Another pupil dies after visit to clinic

The Booysen Park clinic, which pupil Yonela Nqokoto, 18, attended shortly before her death on Monday. A health spokesman says all protocols were followed and the teenager absconded
Picture: Mark West

Tragedy on day pupils protest over peer’s death

Another school pupil has died just hours after visiting a Port Elizabeth clinic.

Yonela Nqokoto, 18, died on the back of a bakkie while on her way to the Booysen Park clinic for the second time yesterday.

Earlier in the day, Yonela had visited the clinic with a cough.

She was examined by nurses but not given medication before being sent home at about noon, according to her mother.

However, health officials say she absconded from the clinic.

When her siblings saw how ill she was soon after arriving home, they insisted she return to the clinic and asked a neighbour to transport her in his bakkie.

But the Zanolwazi Senior Secondary School Grade 9 pupil died on the vehicle.

Her death happened just a few streets away from where Sandiswa Thunyiswa had to give birth to her son on the pavement after she was sent home by a nurse at the same clinic, who insisted she was not in labour.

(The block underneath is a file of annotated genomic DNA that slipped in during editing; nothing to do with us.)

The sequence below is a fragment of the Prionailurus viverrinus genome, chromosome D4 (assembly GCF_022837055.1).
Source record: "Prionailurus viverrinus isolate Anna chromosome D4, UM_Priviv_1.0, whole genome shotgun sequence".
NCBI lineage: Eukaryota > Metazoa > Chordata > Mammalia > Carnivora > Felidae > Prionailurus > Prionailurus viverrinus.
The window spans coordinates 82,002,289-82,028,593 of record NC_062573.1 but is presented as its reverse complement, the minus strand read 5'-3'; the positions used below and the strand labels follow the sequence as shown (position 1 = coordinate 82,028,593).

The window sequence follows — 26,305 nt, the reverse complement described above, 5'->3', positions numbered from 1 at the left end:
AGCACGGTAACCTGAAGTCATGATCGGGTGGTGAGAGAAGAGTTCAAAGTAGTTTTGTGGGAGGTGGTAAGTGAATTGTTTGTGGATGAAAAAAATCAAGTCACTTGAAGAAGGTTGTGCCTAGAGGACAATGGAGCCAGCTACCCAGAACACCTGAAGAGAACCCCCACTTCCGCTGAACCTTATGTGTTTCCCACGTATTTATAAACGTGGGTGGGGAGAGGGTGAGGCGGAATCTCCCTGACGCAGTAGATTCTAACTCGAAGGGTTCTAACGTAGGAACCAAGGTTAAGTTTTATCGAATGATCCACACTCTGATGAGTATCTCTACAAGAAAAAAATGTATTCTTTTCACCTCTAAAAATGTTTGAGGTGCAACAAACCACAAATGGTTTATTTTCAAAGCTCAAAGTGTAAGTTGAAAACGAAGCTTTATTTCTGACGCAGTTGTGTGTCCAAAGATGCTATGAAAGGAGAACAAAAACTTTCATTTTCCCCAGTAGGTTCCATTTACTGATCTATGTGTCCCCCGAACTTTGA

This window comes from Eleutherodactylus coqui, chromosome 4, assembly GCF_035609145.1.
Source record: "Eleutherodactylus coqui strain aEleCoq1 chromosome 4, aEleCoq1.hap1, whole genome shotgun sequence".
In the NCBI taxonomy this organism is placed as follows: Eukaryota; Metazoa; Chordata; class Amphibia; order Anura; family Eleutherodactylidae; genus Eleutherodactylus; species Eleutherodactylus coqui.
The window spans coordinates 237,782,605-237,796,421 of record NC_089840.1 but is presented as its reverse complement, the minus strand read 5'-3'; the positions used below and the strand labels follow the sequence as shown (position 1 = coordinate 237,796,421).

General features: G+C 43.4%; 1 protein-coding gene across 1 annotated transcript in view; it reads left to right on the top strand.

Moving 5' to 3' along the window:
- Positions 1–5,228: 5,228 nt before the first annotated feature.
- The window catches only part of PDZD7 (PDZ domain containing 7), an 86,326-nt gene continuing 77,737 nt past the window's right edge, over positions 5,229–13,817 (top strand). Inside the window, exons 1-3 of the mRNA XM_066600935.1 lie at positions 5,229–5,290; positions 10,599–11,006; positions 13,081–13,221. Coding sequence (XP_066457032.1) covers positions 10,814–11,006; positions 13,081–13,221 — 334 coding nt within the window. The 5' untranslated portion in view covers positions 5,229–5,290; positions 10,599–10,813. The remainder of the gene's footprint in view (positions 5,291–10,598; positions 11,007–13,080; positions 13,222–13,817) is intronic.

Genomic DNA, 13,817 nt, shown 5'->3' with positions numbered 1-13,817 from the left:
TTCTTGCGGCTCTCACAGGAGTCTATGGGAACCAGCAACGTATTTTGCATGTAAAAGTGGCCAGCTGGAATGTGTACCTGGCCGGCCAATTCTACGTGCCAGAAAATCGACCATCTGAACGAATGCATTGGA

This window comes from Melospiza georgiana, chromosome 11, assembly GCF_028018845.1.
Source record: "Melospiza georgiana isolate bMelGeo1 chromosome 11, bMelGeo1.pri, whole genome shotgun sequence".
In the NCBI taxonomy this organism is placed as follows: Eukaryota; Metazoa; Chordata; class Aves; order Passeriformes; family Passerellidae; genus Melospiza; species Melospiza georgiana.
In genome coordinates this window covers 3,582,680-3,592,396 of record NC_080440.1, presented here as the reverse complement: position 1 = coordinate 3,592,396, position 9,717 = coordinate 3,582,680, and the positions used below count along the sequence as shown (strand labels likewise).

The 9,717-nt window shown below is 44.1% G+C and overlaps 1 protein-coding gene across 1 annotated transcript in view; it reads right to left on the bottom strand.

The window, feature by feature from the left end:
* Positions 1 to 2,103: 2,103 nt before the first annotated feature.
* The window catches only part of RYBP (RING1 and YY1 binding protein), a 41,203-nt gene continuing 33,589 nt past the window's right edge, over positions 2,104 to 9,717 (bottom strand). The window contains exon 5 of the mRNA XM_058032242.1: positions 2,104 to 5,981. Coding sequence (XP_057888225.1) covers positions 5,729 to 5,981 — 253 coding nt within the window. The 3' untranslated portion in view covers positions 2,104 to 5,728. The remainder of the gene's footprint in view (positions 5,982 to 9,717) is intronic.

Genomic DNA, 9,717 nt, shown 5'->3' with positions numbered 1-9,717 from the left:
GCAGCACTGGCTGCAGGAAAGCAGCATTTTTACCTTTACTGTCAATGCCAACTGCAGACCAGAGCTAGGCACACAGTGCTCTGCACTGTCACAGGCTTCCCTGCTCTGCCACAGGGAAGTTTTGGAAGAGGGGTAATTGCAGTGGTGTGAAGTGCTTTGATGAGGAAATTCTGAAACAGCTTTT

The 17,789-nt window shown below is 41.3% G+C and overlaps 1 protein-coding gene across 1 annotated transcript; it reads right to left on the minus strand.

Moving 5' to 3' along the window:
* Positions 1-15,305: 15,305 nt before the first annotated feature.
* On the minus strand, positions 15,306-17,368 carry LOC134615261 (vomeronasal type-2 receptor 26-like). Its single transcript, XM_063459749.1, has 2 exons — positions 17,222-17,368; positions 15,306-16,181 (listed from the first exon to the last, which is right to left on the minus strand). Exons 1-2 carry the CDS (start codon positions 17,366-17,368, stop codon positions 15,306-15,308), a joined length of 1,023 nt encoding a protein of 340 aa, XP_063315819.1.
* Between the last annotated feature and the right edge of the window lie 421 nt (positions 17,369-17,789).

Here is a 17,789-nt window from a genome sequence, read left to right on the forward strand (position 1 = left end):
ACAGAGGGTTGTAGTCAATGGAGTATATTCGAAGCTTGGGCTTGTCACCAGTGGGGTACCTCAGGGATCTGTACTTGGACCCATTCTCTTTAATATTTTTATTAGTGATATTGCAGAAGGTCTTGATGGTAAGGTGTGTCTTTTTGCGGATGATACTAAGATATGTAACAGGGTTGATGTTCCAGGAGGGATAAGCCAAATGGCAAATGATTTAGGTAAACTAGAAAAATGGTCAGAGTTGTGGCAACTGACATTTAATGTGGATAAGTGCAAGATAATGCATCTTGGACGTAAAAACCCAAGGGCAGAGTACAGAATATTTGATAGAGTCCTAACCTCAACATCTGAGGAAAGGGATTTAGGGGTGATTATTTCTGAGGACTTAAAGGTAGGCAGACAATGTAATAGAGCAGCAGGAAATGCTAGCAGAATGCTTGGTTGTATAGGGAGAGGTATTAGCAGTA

Meanwhile, schoolchildren protested yesterday outside a clinic in Kwazakhele where Siyabonga Jim, 20, died last week.

Pupils stage a protest outside the Lunga Kobese clinic in Kwazakhele
Picture: Judy de Vega

TB sufferer Jim collapsed and died while walking home after he was turned away from the Lunga Kobese clinic on Thursday.

There were no nurses available as they had all called in sick following an alleged verbal spat with a patient the previous day.

Yonela’s mother, Ntombizodwa Nqokoto, 57, said they had both visited the clinic yesterday morning, with Yonela having a cough.

“She had been coughing for some time and told me about coming to the clinic before, so today [yesterday] I asked her to come with me so we could find out what exactly was wrong with her.”

Nqokoto said Yonela wanted to leave after she was scolded by a nurse as she had not taken a “green card” which indicates a priority patient.

“I convinced her to stay until she had seen a nurse, which she did.

“The nurse came back to me to tell me they had done all the necessary tests and that I should bring her back on Friday,” Nqokoto said.

“I asked her [Yonela] to stay [with me] but she insisted on leaving and she walked home.”

Nqokoto waited for her own consultation.

“In less than an hour one of my younger children came in telling me Yonela had got worse,” she said.

“I don’t understand. None of this makes sense because she seemed fine and able to walk.”

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